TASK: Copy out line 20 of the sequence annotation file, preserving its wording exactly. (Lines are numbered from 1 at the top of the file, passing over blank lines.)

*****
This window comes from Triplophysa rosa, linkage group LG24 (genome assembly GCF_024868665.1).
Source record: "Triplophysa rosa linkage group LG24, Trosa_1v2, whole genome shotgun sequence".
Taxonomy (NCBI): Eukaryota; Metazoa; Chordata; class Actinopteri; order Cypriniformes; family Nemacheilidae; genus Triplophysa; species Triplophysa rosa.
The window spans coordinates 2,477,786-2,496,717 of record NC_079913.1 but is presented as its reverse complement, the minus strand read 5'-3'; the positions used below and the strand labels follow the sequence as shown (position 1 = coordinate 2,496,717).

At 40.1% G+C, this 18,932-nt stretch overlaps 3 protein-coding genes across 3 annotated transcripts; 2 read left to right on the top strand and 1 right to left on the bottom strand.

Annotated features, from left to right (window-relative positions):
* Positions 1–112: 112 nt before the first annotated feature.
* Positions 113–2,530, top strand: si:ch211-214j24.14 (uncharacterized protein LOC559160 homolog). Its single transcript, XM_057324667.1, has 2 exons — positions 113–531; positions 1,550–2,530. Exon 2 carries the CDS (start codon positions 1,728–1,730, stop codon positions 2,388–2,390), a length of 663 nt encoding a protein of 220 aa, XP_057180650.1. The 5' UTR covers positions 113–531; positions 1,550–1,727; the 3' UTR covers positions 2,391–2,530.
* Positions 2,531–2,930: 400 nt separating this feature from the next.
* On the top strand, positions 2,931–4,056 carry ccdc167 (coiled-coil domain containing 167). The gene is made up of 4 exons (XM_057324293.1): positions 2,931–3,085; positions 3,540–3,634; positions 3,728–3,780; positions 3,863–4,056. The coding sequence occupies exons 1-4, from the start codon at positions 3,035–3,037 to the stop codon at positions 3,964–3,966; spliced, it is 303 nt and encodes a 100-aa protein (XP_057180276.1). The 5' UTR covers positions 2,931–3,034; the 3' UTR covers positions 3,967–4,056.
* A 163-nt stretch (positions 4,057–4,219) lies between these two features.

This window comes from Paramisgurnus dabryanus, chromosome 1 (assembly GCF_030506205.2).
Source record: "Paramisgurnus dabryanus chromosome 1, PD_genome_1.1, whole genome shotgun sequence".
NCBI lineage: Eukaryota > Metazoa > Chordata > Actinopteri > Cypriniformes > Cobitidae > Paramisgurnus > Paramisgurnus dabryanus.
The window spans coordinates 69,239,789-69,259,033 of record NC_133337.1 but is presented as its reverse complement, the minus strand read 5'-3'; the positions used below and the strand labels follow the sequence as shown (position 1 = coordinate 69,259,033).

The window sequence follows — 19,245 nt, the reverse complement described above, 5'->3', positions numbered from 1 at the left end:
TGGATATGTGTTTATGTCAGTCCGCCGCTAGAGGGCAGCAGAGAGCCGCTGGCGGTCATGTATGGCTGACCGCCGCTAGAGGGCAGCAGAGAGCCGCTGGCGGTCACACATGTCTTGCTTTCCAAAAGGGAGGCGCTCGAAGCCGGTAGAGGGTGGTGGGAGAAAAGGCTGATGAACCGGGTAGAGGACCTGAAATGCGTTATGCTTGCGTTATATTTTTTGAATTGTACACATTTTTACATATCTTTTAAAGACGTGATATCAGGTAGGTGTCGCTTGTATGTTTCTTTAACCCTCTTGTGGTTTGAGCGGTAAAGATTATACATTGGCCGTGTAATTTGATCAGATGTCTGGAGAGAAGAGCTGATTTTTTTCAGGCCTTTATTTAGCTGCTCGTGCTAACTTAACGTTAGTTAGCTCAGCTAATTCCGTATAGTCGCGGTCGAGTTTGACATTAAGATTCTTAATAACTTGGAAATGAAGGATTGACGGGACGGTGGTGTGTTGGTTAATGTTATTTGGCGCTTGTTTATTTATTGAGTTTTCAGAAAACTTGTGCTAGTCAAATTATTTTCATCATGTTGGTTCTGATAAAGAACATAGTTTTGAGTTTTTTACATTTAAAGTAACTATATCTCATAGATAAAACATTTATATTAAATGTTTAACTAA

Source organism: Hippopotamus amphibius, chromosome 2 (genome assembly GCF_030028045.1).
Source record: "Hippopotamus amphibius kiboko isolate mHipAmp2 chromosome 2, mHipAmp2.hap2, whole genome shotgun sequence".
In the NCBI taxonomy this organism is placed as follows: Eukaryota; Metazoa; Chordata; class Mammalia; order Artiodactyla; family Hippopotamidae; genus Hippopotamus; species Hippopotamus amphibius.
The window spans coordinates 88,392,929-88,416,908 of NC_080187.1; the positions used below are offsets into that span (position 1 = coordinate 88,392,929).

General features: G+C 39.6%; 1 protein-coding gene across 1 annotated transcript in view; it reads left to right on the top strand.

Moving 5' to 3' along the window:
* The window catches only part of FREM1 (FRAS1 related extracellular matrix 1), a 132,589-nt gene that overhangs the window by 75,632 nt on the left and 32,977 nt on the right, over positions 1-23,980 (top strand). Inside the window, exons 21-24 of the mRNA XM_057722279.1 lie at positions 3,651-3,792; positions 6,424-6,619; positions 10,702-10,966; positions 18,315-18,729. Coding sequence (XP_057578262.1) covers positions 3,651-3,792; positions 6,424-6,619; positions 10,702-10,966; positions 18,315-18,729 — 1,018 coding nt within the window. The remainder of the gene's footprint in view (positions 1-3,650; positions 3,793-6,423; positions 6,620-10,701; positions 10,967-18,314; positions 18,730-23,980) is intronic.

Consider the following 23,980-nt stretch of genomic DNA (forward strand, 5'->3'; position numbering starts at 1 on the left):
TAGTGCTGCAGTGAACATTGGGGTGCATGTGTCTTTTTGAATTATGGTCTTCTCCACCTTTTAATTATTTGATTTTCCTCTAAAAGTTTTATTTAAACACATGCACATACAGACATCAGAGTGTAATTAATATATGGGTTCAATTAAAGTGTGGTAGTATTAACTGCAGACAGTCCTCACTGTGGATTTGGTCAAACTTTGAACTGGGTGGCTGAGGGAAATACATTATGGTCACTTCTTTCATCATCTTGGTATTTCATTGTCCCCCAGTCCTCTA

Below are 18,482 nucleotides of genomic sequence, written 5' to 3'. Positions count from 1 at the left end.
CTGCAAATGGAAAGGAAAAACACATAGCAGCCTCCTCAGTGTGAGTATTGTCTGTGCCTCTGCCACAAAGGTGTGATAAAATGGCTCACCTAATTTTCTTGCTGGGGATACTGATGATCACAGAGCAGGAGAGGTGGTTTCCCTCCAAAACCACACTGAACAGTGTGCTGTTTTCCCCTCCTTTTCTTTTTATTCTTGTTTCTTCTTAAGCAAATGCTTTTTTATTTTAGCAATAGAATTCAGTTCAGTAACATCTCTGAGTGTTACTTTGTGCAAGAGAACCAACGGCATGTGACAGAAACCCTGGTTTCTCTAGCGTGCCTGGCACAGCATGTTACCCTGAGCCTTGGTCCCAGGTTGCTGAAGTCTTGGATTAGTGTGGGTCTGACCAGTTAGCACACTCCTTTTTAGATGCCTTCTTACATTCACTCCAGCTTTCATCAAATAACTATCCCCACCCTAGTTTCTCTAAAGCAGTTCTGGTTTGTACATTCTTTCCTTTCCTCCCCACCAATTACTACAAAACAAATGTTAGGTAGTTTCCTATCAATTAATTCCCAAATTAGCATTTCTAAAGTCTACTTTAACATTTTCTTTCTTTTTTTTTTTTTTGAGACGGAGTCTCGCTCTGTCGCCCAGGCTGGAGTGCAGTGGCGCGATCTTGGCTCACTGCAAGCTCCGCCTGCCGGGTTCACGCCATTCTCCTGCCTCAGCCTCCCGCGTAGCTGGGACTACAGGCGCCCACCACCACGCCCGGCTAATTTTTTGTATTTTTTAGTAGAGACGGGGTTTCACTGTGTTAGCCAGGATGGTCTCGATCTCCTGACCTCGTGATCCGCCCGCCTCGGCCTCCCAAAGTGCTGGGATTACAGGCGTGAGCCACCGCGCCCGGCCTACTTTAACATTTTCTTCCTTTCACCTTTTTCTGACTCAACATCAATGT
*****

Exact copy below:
In the NCBI taxonomy this organism is placed as follows: Eukaryota; Metazoa; Chordata; class Mammalia; order Artiodactyla; family Hippopotamidae; genus Hippopotamus; species Hippopotamus amphibius.